“We need to survive, we need to maintain our family. Everybody has to do some kind to work to maintain their families. Without money we can’t survive. My dad used to come here so it has been like a family thing so we all come here. There’s a market in Belmopan but we have to divide. There’s so much agriculture people and there’s a lot of vending so not everybody can go just to one market.”

Seul Hernandez

“The next market in Belmopan or Cayo is too little time. If you bring a lot of business like ten sacks of cabbage, it doesn’t sell in Belmopan; you get one hour or two hours. In Belize, all day and today and tomorrow.”

Miguel Mai

“I tell you things rough but we have to stay yah fi maintain all ah dem. We have to pay school fees, lot ah expense we have so we have to see weh we could do with these things yah. It’s all we have.”

Delahnie Bain

“So there you have it; the work, sacrifices and the risks these vendors take on everyday to take care of their families while conveniently serving yours. Reporting for News Five, I am Delahnie Bain.”

Viewers please note: This Internet newscast is a verbatim transcript of our evening television newscast. Where speakers use Kriol, we attempt to faithfully reproduce the quotes using a standard spelling system.

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6 Responses for “Market Vendors: their brave journey to stay alive”

  1. Josie says:

    As a child growing up in Belize, My father used to plant his vegetables and drive to the then street market behind the supreme court building, it was a lot of hard work but you get to meet so many nice people. However, now a days there seems to be just robbers and murderers with no respect for life and others. Another thing is that Belizeans are caught up with purchasing processed foods from store shelves instead of eating healthy fruits and vegetables, no wonder there is so many people with diabetes and blood pressure, cholestrol etc. Anyway kudos to the farmers for your hard work and for all you do

  2. Earl Grey says:


  3. EL CHE says:

    The fact in belize is that both mafias in power are blind to the suffering of belizeans,the pup and udp dont care if belizeans eat,or dont eat,if belizeans children have food,etc,this ministers in both parties have no heart,they have eyes,but cant see,have ears but cant hear.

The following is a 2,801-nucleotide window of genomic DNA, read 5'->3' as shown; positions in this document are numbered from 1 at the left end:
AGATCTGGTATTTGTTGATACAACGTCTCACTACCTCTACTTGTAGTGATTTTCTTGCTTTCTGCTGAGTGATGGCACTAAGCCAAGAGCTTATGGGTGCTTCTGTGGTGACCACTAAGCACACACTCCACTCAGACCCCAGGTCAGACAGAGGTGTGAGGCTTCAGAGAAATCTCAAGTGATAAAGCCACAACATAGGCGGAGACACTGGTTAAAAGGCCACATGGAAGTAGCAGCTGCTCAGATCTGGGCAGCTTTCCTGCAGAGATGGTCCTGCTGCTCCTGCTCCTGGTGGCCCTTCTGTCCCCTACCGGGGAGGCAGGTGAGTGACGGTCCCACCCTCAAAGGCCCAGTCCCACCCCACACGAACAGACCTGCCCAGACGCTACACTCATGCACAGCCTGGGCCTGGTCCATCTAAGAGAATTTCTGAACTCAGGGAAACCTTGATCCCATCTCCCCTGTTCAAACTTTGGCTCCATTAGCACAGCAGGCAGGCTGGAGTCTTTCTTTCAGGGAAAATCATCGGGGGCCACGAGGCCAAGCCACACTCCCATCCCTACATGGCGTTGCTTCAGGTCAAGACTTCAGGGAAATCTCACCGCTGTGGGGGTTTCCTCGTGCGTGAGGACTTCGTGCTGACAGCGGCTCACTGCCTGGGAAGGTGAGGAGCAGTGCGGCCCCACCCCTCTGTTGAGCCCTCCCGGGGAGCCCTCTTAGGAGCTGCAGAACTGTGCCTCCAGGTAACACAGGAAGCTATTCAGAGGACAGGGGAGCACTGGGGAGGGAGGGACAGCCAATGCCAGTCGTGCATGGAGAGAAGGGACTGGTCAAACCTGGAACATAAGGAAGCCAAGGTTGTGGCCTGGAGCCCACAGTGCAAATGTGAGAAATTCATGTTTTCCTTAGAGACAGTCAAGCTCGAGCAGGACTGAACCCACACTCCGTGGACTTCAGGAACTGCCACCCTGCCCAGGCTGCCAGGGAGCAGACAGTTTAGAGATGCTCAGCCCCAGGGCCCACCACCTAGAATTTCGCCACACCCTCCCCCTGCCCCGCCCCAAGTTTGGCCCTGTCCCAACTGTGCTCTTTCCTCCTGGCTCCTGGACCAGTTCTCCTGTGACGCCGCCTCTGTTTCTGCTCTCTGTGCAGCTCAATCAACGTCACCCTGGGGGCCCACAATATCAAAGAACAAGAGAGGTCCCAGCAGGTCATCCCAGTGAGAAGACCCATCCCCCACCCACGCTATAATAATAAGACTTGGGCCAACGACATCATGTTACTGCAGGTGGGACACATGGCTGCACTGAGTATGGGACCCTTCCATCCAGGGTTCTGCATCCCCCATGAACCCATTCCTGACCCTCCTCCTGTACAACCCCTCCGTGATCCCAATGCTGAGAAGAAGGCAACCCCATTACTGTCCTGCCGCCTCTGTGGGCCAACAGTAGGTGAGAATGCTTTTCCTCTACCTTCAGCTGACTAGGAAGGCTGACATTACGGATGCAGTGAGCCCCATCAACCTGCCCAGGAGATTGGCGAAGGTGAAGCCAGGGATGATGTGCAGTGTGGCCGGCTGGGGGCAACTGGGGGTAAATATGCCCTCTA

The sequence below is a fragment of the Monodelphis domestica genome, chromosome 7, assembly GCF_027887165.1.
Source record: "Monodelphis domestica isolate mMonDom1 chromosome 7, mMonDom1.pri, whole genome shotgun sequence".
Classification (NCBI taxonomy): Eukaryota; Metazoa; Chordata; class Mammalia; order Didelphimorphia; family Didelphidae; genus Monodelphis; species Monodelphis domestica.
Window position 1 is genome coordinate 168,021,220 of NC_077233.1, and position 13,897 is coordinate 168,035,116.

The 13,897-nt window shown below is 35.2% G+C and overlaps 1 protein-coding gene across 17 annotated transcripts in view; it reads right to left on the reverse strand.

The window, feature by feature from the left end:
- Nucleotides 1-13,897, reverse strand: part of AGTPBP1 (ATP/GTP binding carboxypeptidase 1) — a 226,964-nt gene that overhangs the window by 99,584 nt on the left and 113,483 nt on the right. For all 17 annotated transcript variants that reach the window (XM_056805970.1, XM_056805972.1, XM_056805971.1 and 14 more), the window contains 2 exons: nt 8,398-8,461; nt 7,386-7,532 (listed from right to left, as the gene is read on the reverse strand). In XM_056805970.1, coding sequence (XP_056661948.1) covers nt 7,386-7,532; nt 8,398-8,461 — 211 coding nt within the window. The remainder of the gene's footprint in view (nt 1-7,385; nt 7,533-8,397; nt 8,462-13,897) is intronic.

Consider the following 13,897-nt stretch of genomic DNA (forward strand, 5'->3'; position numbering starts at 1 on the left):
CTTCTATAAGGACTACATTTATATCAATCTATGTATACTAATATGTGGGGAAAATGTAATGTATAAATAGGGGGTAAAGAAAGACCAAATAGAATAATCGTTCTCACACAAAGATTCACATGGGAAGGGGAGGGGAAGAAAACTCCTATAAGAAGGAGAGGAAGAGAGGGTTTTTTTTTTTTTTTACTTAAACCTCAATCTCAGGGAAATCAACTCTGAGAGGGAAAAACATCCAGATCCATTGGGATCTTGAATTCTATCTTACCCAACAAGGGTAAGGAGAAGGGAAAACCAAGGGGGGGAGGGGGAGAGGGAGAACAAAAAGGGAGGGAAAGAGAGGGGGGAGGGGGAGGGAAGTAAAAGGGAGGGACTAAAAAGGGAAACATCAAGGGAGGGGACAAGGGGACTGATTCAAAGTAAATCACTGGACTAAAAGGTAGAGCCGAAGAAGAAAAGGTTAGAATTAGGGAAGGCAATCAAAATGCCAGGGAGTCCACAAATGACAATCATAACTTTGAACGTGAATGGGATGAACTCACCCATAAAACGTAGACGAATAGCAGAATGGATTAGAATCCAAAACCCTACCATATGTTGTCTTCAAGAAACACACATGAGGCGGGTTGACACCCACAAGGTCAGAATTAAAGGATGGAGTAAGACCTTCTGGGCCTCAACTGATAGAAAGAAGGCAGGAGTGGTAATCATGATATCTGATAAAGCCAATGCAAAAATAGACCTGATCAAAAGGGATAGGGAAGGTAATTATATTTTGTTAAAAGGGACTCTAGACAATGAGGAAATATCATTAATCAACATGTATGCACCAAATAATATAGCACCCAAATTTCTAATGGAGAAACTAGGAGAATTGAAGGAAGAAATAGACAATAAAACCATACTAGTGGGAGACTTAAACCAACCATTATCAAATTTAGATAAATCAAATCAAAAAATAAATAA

4. OW Resident says:

    the motto of the Ministry of Agriculture states ” Agricuture the pillar of our economy” but does the government really understand what it means. Food producing is the best buisness you can go into because everybody has to eat but the government needs to invest more in the marketing of these products and assist small vendors. Belize city is growing more and more therefore the supply of fruits and vegetables will increase but if there is no place, sanitary, safe and convenient to sell and buy the products Belizeans will more and more be inclined to purchase canned goods. The government of the day need to promote the sale of fruits and vegetable by creating market spaces that are conducive for buisness. We need to invest more in the entire agriculture chain… production without proper marketing is a waste of investment.

  5. BZNinCALI says:

    Love all the comments, Josie, that old market & court house wharf was a part of what made us unique & bonded our community regardless of where we lived. Everyone knew & looked out for each other. Earl, remind us again why we need that prison farm. OW Resident, I would love to see small neighborhood markets where Belizeans can have their own stalls or space & the growers can either have their own spaces there or sell their goods direct to the retailers & limit their exposure to criminals who may prey on them in the wee hours of the morning.

    OW, a few months ago I ate in a country restaurant where the food was cooked on a cement stove fueled by rice hull/shell & saw very little smoke coming from their chimney. Coconut husks were a standard part of their erosion prevention &was being marketed for use outside that country. Several years ago I went to a seminar where the waste from rice & sugar cane was being used in construction. We have a lot more going for us than we realize.

  6. nena says:

    hurray to the farmers!! Great job! Dont give up the belizean people need you!!